In spring of 1929, Regional Plan Association released a monumental plan for New York and the surrounding metropolitan region. Only a few months later, financial havoc hit the markets and the United States plunged into the Great Depression.
To combat this crisis and restart the American economy, the federal government eventually started investing in programs to get people back to work and to build the systems we would need for future prosperity, including housing and communities, energy supply and hydroelectric dams, and roads and bridges. With the most comprehensive plan in the nation, New York successfully captured many of these federal dollars and built the regional systems that made our metropolis the world city it is today.
That's what the nation and the region need to do again, and that's RPA's agenda.
We are well aware of the current political and economic realities but we need to look beyond this short-term crisis to the region's long term needs. We must invest. In fact, in every recent recession, the government has invested in infrastructure to spur recovery.
We've started this conversation with decision makers here and around the country. Our Regional Assembly last spring brought together national leaders, including House of Representatives Speaker Nancy Pelosi, to push the notion of infrastructure spending as economic stimulus. Our America 2050 project continues this beat as we meet with stakeholders throughout the nation on strategic infrastructure goals.
Building infrastructure - rail, water, powergrid or broadband - provides steady construction jobs, lays a foundation for growth through smart development, gives the region's residents critical money-saving alternatives to ever-escalating energy costs and lessens our dependence on foreign oil. It also helps keep us competitive abroad.
Right now we're being outspent by our global competitors in India, China and Europe. Where we once provided the capacity for growth by building the New York City subway and commuter rail system in our Region and the Interstate Highway system throughout the entire U.S., we now are falling behind as cities and countries around the globe outpace us.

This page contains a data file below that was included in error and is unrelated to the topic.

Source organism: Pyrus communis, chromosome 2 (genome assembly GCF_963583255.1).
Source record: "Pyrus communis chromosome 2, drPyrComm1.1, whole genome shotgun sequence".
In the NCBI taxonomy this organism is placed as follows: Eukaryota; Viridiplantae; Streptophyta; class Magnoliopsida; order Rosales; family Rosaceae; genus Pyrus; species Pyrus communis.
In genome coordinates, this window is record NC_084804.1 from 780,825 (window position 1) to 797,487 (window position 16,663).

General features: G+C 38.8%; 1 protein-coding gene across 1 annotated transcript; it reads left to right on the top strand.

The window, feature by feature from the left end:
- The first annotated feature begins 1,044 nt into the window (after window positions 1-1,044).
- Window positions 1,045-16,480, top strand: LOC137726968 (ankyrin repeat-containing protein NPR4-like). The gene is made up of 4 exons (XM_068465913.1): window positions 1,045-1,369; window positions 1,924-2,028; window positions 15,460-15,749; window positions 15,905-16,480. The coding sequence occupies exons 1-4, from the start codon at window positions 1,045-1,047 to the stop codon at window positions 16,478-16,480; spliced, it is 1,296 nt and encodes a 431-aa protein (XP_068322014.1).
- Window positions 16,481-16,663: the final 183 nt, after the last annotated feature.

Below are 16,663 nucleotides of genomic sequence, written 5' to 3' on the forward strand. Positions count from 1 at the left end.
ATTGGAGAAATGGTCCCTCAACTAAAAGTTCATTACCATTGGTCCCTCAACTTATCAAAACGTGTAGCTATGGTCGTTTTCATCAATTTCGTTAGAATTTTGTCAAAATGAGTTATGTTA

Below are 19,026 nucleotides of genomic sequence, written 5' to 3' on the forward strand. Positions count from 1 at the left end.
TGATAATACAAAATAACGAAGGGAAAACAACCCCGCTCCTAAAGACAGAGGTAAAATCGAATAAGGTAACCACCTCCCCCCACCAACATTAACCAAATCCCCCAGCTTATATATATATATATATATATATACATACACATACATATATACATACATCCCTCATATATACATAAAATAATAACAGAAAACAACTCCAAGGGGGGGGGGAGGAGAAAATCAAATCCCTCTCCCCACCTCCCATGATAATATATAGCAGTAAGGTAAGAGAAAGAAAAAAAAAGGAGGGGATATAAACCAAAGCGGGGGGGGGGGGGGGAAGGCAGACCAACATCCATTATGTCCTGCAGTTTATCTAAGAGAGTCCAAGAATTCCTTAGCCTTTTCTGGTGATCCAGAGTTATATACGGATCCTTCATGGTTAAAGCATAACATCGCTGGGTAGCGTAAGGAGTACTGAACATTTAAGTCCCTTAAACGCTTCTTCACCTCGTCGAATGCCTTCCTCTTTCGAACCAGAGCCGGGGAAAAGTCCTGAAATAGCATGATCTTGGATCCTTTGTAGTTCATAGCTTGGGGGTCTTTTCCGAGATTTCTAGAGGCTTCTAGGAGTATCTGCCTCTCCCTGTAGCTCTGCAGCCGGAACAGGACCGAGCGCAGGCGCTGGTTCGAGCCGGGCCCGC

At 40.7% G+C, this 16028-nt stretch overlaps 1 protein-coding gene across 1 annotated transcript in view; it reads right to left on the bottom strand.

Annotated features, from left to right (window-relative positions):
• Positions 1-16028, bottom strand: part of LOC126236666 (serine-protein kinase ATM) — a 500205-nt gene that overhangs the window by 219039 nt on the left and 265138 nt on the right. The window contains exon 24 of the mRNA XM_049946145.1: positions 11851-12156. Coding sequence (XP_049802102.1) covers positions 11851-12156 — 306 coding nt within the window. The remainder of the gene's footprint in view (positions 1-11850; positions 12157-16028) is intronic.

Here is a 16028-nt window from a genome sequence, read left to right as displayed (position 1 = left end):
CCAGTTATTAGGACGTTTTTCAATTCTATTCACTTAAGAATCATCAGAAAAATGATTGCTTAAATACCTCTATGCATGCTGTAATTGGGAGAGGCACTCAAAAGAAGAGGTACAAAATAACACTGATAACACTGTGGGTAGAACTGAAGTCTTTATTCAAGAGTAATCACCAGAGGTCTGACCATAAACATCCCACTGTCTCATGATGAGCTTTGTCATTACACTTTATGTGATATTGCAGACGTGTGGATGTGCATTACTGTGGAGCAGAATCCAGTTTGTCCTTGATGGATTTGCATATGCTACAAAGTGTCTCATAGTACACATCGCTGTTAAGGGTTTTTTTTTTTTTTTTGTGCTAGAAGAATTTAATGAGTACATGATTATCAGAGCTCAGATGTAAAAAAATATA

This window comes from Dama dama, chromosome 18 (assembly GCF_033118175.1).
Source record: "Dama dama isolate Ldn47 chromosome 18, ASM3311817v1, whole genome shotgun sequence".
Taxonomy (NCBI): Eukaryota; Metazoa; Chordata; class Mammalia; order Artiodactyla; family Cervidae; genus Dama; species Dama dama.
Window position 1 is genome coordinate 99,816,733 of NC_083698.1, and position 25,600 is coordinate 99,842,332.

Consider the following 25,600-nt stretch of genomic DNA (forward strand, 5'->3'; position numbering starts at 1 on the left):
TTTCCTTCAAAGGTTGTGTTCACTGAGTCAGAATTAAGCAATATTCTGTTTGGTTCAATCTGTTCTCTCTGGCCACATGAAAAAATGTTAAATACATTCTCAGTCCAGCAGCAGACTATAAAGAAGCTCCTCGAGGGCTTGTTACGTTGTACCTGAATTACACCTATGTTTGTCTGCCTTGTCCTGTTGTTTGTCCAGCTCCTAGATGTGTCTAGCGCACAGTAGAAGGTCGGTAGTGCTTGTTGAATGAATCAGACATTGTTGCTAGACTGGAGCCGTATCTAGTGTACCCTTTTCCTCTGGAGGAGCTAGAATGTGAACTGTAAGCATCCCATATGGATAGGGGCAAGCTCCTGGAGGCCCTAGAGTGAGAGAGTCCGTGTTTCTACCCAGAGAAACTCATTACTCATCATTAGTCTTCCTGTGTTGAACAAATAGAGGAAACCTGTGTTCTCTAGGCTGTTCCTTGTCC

It has been and will continue to be a unique time for RPA as we work on the front lines to find sensible solutions in tough times. Unquestionably, what RPA does best - bringing together diverse interests, advising government and private interests, and providing recommendations based on smart policies - is what will be the driving force in making monumental and sustainable changes happen.
We look forward to another exciting year of planning for the future of our region and around the nation
Robert D. Yaro
Mayor Bloomberg Unveils PlaNYC 2.0
Mayor Michael Bloomberg today unveiled version 2.0 of New York City's comprehensive sustainability plan, PlaNYC. First launched in 2007, PlaNYC has provided a roadmap for long range and near term investment strategies to create a more sustainable and livable City.
FROM: Regional Plan Association
CONTACT: Neysa Pranger at (212) 253-5796, (917) 532-0567 or email@example.com
FOR IMMEDIATE RELEASE: April 21, 2011
RPA STATEMENT ON PlaNYC 2.0 RELEASE
(New York, NY) - Regional Plan Association - an independent planning organization representing the tri-state region - today released the following statement regarding Mayor Michael Bloomberg's release of PlaNYC 2.0:
"Regional Plan Association is thrilled to see the release of the next version of PlaNYC along with Mayor Bloomberg's continued commitment to achieving the outcomes of plan through long-range planning initiatives, which RPA so strongly supports," said Bob Yaro, President, Regional Plan Association. "PlaNYC provides a road map to the future by encouraging economic growth and making New York a great place to live and work. Regional Plan Association is committed to working with this and future administrations to support the goals set forth in this plan and to continue to set a course for prosperity in our region."
"We're particularly pleased to see the City focusing on Green Infrastructure which can provide a cost effective means of achieving water quality goals," said Rob Pirani, Vice President for Environmental Programs, Regional Plan Association and Executive Director, Governors Island Alliance. "RPA recently launched an initiative to treat storm water from the Long Island Expressway, which now pollutes Flushing Bay. PlaNYC embraces this and other pilot programs to use this new technology."